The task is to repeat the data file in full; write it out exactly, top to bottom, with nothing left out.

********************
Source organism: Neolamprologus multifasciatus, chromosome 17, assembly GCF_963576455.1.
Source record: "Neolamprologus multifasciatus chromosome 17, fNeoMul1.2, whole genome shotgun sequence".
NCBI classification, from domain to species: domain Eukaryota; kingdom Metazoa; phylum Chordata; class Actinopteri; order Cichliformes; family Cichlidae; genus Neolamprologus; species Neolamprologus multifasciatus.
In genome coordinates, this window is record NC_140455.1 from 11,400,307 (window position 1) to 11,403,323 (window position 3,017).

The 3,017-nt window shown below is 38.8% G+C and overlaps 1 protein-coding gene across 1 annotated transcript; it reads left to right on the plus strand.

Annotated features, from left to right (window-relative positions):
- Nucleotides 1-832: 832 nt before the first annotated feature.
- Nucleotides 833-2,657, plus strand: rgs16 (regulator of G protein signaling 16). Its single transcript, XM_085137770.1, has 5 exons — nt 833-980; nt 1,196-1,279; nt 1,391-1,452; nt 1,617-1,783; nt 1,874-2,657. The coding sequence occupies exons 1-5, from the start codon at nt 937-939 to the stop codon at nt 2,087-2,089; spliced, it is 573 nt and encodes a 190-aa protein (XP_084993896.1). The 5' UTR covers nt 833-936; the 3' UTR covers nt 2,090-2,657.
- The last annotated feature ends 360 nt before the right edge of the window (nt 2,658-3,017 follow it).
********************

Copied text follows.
Source organism: Neolamprologus multifasciatus, chromosome 17, assembly GCF_963576455.1.
Source record: "Neolamprologus multifasciatus chromosome 17, fNeoMul1.2, whole genome shotgun sequence".
NCBI classification, from domain to species: domain Eukaryota; kingdom Metazoa; phylum Chordata; class Actinopteri; order Cichliformes; family Cichlidae; genus Neolamprologus; species Neolamprologus multifasciatus.
In genome coordinates, this window is record NC_140455.1 from 11,400,307 (window position 1) to 11,403,323 (window position 3,017).

The 3,017-nt window shown below is 38.8% G+C and overlaps 1 protein-coding gene across 1 annotated transcript; it reads left to right on the plus strand.

Annotated features, from left to right (window-relative positions):
- Nucleotides 1-832: 832 nt before the first annotated feature.
- Nucleotides 833-2,657, plus strand: rgs16 (regulator of G protein signaling 16). Its single transcript, XM_085137770.1, has 5 exons — nt 833-980; nt 1,196-1,279; nt 1,391-1,452; nt 1,617-1,783; nt 1,874-2,657. The coding sequence occupies exons 1-5, from the start codon at nt 937-939 to the stop codon at nt 2,087-2,089; spliced, it is 573 nt and encodes a 190-aa protein (XP_084993896.1). The 5' UTR covers nt 833-936; the 3' UTR covers nt 2,090-2,657.
- The last annotated feature ends 360 nt before the right edge of the window (nt 2,658-3,017 follow it).